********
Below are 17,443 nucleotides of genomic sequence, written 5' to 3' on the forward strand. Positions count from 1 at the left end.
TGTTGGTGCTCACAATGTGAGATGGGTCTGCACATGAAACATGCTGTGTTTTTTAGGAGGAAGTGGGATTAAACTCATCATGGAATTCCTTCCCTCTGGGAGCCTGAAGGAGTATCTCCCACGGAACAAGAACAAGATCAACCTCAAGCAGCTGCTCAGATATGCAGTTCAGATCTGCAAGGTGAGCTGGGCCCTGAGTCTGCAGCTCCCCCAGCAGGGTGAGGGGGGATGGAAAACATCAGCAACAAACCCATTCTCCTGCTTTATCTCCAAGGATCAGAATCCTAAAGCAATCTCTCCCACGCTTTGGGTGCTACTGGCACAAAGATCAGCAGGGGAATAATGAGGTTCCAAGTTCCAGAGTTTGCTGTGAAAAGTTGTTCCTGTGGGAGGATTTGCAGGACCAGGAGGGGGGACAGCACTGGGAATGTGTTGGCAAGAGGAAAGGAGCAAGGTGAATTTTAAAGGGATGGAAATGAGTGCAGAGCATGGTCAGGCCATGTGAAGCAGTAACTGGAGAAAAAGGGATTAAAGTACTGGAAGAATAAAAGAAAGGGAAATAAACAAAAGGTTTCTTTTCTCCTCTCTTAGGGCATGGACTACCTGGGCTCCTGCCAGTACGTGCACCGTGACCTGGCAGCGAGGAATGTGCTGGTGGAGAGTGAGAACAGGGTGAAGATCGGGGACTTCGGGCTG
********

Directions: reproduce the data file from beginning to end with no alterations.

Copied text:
Below are 17,443 nucleotides of genomic sequence, written 5' to 3' on the forward strand. Positions count from 1 at the left end.
TGTTGGTGCTCACAATGTGAGATGGGTCTGCACATGAAACATGCTGTGTTTTTTAGGAGGAAGTGGGATTAAACTCATCATGGAATTCCTTCCCTCTGGGAGCCTGAAGGAGTATCTCCCACGGAACAAGAACAAGATCAACCTCAAGCAGCTGCTCAGATATGCAGTTCAGATCTGCAAGGTGAGCTGGGCCCTGAGTCTGCAGCTCCCCCAGCAGGGTGAGGGGGGATGGAAAACATCAGCAACAAACCCATTCTCCTGCTTTATCTCCAAGGATCAGAATCCTAAAGCAATCTCTCCCACGCTTTGGGTGCTACTGGCACAAAGATCAGCAGGGGAATAATGAGGTTCCAAGTTCCAGAGTTTGCTGTGAAAAGTTGTTCCTGTGGGAGGATTTGCAGGACCAGGAGGGGGGACAGCACTGGGAATGTGTTGGCAAGAGGAAAGGAGCAAGGTGAATTTTAAAGGGATGGAAATGAGTGCAGAGCATGGTCAGGCCATGTGAAGCAGTAACTGGAGAAAAAGGGATTAAAGTACTGGAAGAATAAAAGAAAGGGAAATAAACAAAAGGTTTCTTTTCTCCTCTCTTAGGGCATGGACTACCTGGGCTCCTGCCAGTACGTGCACCGTGACCTGGCAGCGAGGAATGTGCTGGTGGAGAGTGAGAACAGGGTGAAGATCGGGGACTTCGGGCTG